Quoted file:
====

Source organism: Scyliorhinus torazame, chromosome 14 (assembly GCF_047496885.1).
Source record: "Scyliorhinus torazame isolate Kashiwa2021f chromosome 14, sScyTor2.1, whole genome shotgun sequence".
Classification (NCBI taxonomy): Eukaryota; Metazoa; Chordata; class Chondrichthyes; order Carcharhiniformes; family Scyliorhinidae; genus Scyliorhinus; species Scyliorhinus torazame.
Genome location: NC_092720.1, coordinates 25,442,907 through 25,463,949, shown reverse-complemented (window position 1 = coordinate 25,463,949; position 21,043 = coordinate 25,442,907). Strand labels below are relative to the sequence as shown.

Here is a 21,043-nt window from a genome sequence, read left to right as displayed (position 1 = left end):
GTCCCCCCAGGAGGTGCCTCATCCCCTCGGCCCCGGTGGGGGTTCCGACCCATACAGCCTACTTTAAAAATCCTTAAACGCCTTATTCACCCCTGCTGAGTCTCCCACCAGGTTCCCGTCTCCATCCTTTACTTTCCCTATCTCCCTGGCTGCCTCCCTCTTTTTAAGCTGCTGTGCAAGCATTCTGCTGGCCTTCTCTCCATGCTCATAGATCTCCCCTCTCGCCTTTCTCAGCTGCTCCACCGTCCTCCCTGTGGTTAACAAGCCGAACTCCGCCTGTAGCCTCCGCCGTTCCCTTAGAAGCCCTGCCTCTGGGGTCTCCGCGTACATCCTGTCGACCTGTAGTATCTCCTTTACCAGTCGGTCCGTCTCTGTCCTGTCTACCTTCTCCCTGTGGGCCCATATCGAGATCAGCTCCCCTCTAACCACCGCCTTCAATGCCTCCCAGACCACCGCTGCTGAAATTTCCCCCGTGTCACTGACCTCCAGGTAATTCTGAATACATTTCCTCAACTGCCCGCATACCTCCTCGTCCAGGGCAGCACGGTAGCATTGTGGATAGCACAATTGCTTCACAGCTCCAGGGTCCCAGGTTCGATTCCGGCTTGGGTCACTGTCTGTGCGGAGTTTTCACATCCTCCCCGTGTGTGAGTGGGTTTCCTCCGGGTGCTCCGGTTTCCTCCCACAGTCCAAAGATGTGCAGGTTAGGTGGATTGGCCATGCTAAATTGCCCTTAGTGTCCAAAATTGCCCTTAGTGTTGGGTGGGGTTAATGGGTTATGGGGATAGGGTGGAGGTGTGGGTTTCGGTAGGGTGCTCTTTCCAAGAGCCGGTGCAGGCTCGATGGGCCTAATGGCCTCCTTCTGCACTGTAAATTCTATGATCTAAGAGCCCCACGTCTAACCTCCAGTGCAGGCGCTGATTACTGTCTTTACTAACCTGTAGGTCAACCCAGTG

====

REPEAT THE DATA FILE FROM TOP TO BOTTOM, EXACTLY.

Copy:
Source organism: Scyliorhinus torazame, chromosome 14 (assembly GCF_047496885.1).
Source record: "Scyliorhinus torazame isolate Kashiwa2021f chromosome 14, sScyTor2.1, whole genome shotgun sequence".
Classification (NCBI taxonomy): Eukaryota; Metazoa; Chordata; class Chondrichthyes; order Carcharhiniformes; family Scyliorhinidae; genus Scyliorhinus; species Scyliorhinus torazame.
Genome location: NC_092720.1, coordinates 25,442,907 through 25,463,949, shown reverse-complemented (window position 1 = coordinate 25,463,949; position 21,043 = coordinate 25,442,907). Strand labels below are relative to the sequence as shown.

Here is a 21,043-nt window from a genome sequence, read left to right as displayed (position 1 = left end):
GTCCCCCCAGGAGGTGCCTCATCCCCTCGGCCCCGGTGGGGGTTCCGACCCATACAGCCTACTTTAAAAATCCTTAAACGCCTTATTCACCCCTGCTGAGTCTCCCACCAGGTTCCCGTCTCCATCCTTTACTTTCCCTATCTCCCTGGCTGCCTCCCTCTTTTTAAGCTGCTGTGCAAGCATTCTGCTGGCCTTCTCTCCATGCTCATAGATCTCCCCTCTCGCCTTTCTCAGCTGCTCCACCGTCCTCCCTGTGGTTAACAAGCCGAACTCCGCCTGTAGCCTCCGCCGTTCCCTTAGAAGCCCTGCCTCTGGGGTCTCCGCGTACATCCTGTCGACCTGTAGTATCTCCTTTACCAGTCGGTCCGTCTCTGTCCTGTCTACCTTCTCCCTGTGGGCCCATATCGAGATCAGCTCCCCTCTAACCACCGCCTTCAATGCCTCCCAGACCACCGCTGCTGAAATTTCCCCCGTGTCACTGACCTCCAGGTAATTCTGAATACATTTCCTCAACTGCCCGCATACCTCCTCGTCCAGGGCAGCACGGTAGCATTGTGGATAGCACAATTGCTTCACAGCTCCAGGGTCCCAGGTTCGATTCCGGCTTGGGTCACTGTCTGTGCGGAGTTTTCACATCCTCCCCGTGTGTGAGTGGGTTTCCTCCGGGTGCTCCGGTTTCCTCCCACAGTCCAAAGATGTGCAGGTTAGGTGGATTGGCCATGCTAAATTGCCCTTAGTGTCCAAAATTGCCCTTAGTGTTGGGTGGGGTTAATGGGTTATGGGGATAGGGTGGAGGTGTGGGTTTCGGTAGGGTGCTCTTTCCAAGAGCCGGTGCAGGCTCGATGGGCCTAATGGCCTCCTTCTGCACTGTAAATTCTATGATCTAAGAGCCCCACGTCTAACCTCCAGTGCAGGCGCTGATTACTGTCTTTACTAACCTGTAGGTCAACCCAGTG